Saturday, April 15, 2017
Thursday, February 23, 2017
Saturday, December 24, 2016
Forty-eight years ago tonight — December 24, 1968 — the crew of Apollo 8 saw things that no human being had ever seen before with their own eyes, including the far side of the moon and the earth rising over the lunar horizon. So it’s understandable that the moment called for a little reading of some pleasant poetry from a book called Genesis.
HT to NTodd.
Saturday, October 29, 2016
The final frontier is scary.
Friday, September 9, 2016
73 Syria aid groups suspend cooperation with U.N.
Wells Fargo hit with $185 million in fines for setting up fake accounts.
NASA launches probe to bring back pieces of an asteroid.
Car with gas cylinders near Notre Dame in Paris baffles police.
Dozens stuck overnight at 10,000 feet in the air over the Alps.
FAA issues warnings about Samsung smartphones on planes.
Friday, September 2, 2016
Friday, August 12, 2016
Tuesday, July 5, 2016
Saturday, June 18, 2016
Something to wonder about.
Wednesday, June 8, 2016
Primary results from California, New Jersey, North Dakota, South Dakota, New Mexico, and Montana.
President Obama met with Indian Prime Minister Modi to discuss, among other things, climate change.
Syrian leader Assad vowed to retake all of the land held by armed rebels.
Stephen Hawking says black holes are not “the eternal prisons,” meaning some things might make it through.
Colin has gone post-tropical and is heading out to sea.
The Tigers beat the Blue Jays 3-2 in 10.
Saturday, May 21, 2016
Monday, February 29, 2016
Friday, February 12, 2016
This is amazing.
A team of scientists announced on Thursday that they had heard and recorded the sound of two black holes colliding a billion light-years away, a fleeting chirp that fulfilled the last prediction of Einstein’s general theory of relativity.
That faint rising tone, physicists say, is the first direct evidence of gravitational waves, the ripples in the fabric of space-time that Einstein predicted a century ago. (Listen to it here.) It completes his vision of a universe in which space and time are interwoven and dynamic, able to stretch, shrink and jiggle. And it is a ringing confirmation of the nature of black holes, the bottomless gravitational pits from which not even light can escape, which were the most foreboding (and unwelcome) part of his theory.
More generally, it means that a century of innovation, testing, questioning and plain hard work after Einstein imagined it on paper, scientists have finally tapped into the deepest register of physical reality, where the weirdest and wildest implications of Einstein’s universe become manifest.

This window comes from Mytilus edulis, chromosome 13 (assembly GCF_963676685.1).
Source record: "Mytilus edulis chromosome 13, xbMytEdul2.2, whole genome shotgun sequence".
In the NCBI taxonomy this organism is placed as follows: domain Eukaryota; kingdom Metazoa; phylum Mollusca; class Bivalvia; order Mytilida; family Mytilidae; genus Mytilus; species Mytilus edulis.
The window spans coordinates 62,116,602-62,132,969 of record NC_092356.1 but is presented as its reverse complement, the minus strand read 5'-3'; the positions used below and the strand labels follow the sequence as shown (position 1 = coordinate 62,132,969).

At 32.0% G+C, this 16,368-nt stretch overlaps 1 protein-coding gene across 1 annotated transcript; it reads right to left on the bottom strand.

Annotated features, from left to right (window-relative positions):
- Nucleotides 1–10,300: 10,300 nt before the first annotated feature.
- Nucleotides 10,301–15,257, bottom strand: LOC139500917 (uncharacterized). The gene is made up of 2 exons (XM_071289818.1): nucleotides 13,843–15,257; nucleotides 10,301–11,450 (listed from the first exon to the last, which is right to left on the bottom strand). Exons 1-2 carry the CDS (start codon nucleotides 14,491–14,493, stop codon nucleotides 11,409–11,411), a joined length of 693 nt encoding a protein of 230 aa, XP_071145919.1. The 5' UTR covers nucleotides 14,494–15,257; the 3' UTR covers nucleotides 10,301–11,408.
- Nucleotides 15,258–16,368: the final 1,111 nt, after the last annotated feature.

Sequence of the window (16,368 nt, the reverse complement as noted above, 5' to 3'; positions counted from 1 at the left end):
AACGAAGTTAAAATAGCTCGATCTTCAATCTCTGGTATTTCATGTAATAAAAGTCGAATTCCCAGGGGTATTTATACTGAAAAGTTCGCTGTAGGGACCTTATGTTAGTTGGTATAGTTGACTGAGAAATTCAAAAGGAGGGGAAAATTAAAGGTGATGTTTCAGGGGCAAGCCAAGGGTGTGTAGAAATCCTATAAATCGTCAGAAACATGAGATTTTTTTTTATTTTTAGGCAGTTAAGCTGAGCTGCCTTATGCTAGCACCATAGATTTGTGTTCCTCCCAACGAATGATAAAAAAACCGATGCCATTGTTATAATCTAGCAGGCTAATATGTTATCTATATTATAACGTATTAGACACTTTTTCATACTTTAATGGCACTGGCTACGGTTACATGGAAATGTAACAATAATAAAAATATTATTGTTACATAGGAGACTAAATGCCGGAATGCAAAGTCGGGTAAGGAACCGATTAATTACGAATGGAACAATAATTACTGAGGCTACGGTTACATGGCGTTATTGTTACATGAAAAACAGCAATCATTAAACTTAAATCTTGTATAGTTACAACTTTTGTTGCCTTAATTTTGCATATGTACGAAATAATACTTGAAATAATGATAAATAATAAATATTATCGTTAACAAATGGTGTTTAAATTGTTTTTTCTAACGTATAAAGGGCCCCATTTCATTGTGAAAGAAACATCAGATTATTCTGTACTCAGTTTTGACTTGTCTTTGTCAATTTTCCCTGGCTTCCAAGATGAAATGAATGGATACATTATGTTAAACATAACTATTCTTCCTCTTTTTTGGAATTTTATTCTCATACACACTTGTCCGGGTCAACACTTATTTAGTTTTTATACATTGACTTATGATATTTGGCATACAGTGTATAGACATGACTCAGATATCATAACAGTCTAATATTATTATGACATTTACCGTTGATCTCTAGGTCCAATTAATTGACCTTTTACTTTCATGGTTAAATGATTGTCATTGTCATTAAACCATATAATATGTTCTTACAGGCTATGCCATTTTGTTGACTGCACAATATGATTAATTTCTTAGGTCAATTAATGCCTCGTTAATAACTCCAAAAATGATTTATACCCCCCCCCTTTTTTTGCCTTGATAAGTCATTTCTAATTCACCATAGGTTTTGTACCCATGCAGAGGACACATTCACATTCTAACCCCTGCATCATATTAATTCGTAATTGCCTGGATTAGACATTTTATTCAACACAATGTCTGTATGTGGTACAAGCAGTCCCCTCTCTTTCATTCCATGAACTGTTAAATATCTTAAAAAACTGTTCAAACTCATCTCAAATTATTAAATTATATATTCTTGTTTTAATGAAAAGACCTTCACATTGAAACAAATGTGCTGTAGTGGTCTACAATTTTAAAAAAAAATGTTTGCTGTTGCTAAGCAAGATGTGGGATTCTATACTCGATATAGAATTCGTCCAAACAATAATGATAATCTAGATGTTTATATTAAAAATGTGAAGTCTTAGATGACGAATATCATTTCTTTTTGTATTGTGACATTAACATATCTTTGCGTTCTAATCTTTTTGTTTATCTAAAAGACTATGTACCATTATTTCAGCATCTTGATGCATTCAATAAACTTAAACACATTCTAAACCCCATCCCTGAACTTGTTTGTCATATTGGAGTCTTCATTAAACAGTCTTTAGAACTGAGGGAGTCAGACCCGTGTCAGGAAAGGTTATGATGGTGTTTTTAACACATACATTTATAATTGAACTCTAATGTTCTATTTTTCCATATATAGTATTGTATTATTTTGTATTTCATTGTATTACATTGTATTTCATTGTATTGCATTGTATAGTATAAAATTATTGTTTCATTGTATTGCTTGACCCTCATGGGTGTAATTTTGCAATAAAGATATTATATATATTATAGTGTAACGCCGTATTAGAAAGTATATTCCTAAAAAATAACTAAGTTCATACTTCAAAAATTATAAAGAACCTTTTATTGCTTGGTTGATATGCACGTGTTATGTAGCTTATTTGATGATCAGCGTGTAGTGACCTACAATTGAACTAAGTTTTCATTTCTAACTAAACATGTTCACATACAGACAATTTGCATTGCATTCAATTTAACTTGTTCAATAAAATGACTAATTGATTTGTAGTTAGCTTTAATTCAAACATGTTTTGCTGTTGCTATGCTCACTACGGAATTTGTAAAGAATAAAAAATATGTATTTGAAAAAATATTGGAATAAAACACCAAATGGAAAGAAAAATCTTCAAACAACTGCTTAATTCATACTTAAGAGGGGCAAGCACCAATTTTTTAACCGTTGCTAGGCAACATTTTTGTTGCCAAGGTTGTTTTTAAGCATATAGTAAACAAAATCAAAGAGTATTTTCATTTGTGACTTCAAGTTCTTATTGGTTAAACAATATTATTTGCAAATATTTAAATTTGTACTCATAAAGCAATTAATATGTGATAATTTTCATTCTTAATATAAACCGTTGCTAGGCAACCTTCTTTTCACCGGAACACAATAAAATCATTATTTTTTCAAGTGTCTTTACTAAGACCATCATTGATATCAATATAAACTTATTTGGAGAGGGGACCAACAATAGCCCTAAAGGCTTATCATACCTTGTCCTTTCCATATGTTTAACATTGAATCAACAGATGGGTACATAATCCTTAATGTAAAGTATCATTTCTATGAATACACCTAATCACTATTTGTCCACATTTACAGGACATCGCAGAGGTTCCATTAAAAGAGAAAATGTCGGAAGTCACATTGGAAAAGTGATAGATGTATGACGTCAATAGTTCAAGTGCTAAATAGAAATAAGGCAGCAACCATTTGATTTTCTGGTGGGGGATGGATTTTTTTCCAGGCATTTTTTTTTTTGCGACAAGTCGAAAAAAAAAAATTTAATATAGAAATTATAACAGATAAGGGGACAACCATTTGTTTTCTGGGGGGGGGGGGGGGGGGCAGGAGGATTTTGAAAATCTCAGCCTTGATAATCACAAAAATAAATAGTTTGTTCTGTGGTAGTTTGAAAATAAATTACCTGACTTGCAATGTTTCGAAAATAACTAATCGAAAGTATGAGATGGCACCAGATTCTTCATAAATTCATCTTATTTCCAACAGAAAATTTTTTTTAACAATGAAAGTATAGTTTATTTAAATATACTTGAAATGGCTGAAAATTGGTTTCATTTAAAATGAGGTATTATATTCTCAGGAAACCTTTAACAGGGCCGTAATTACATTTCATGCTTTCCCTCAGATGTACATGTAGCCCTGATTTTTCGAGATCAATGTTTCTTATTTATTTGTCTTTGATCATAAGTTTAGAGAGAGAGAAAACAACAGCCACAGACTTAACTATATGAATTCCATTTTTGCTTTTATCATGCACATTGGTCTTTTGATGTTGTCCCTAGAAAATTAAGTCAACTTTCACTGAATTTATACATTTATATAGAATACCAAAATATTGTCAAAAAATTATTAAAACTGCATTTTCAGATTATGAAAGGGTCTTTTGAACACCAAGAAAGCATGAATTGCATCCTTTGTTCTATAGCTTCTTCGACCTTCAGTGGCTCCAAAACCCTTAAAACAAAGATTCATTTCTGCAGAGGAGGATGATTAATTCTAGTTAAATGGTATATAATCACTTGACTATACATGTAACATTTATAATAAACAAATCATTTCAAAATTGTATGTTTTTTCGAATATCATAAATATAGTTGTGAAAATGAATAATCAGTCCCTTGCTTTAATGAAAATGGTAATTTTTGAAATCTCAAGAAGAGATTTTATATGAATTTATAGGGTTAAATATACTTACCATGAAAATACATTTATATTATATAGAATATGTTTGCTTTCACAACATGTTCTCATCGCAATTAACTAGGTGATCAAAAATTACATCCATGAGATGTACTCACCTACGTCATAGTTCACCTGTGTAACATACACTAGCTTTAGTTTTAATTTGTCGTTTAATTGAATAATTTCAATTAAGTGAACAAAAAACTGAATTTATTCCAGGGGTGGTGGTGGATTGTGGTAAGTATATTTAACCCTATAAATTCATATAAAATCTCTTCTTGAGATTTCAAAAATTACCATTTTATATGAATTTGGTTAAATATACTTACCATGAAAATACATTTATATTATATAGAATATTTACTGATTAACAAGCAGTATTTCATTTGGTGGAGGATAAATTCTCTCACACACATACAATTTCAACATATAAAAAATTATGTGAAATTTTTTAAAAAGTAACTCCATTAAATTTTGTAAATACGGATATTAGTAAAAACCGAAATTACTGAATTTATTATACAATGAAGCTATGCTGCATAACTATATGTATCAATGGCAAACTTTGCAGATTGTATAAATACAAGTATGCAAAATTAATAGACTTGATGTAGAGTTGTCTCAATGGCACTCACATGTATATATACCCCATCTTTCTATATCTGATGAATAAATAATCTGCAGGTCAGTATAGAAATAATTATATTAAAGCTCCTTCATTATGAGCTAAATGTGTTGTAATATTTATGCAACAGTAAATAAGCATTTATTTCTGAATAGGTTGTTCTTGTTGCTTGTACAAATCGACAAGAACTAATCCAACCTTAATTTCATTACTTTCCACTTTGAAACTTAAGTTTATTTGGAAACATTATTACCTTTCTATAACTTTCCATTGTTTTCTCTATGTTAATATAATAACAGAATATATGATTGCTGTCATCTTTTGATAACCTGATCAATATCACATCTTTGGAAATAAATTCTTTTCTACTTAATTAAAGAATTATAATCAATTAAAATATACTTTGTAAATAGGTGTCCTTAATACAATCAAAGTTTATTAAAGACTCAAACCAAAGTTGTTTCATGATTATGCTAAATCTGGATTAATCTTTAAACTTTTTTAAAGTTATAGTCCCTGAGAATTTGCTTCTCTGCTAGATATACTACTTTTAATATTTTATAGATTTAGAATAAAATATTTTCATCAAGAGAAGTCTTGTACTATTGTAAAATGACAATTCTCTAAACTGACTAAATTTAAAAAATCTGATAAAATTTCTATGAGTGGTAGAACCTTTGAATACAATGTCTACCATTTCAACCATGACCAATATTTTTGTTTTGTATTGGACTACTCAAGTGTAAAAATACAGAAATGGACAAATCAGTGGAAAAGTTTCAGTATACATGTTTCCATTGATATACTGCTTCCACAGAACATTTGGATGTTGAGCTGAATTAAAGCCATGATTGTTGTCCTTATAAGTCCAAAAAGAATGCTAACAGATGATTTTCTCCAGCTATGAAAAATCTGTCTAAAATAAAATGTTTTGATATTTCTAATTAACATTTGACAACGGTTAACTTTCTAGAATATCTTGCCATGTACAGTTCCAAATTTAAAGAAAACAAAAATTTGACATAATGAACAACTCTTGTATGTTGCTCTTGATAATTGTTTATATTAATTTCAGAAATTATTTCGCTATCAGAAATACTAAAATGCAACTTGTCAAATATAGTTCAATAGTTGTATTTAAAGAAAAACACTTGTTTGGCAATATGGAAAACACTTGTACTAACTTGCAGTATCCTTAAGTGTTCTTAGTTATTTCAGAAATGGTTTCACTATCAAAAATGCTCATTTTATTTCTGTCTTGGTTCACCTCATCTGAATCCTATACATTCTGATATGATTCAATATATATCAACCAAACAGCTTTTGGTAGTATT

Conveyed by these gravitational waves, power 50 times greater than the output of all the stars in the universe combined vibrated a pair of L-shaped antennas in Washington State and Louisiana known as LIGO on Sept. 14.
If replicated by future experiments, that simple chirp, which rose to the note of middle C before abruptly stopping, seems destined to take its place among the great sound bites of science, ranking with Alexander Graham Bell’s “Mr. Watson — come here” and Sputnik’s first beeps from orbit.
“We are all over the moon and back,” said Gabriela González of Louisiana State University, a spokeswoman for the LIGO Scientific Collaboration, short for Laser Interferometer Gravitational-Wave Observatory. “Einstein would be very happy, I think.”
Members of the LIGO group, a worldwide team of scientists, along with scientists from a European team known as the Virgo Collaboration, published a report in Physical Review Letters on Thursday with more than 1,000 authors.
“I think this will be one of the major breakthroughs in physics for a long time,” said Szabolcs Marka, a Columbia University professor who is one of the LIGO scientists.
“Everything else in astronomy is like the eye,” he said, referring to the panoply of telescopes that have given stargazers access to more and more of the electromagnetic spectrum and the ability to peer deeper and deeper into space and time. “Finally, astronomy grew ears. We never had ears before.”
From Close Encounters of the Third Kind after the aliens return people who haven’t aged after being gone thirty years:
Scientist 1: Einstein WAS right!
Team Leader: Einstein was PROBABLY one of them!
Thursday, January 21, 2016
Saturday, November 7, 2015
“The problems of three little people don’t amount to a hill of beans…”
Monday, October 19, 2015
Neener, Neener — Trump and Bush trade shots over who was president on September 11, 2001.
Hawaii declares state of emergency over homeless crisis.
Super typhoon leaves 2 dead, thousands displaced in the Philippines.
U.S. will require drones to be registered.
Astronaut Scott Kelly sets a record for the most time for an American in space.
Monday, September 28, 2015
NASA says there’s evidence of running water on Mars. Well, not exactly like a river, but definite fluid mechanics at work. So I thought this was appropriate. (PS: I wonder how much of this music influenced John Williams and the incidental music for Star Wars….)
Wednesday, August 12, 2015
China devalued their currency to stabilize their place in the world market.
Right-wing armed militia freaks show up to “patrol” Ferguson with assault rifles.
Greece is on the verge of clinching a deal for a new bailout.
The EPA is hard at work to clean up its ten-million gallon mess in Colorado and New Mexico.
Watch the skies: The Perseid meteor shower peaks this week.
The Tigers lost 6-1 in K.C.
Friday, July 24, 2015
Secretary of Defense Ash Carter dropped in on Baghdad.
Autopsy results on Sandra Bland showed injuries consistent with suicide.
Secretary of State John Kerry went to Capitol Hill to persuade Congress to approve the Iran nuclear deal.
NASA mission discovers another Earth-like planet 1,400 light years away.
The Tigers lost 3-2 to the Mariners in extra innings.
Saturday, July 18, 2015
Stephen Colbert and Neil deGrasse Tyson talk about the voyage to Pluto.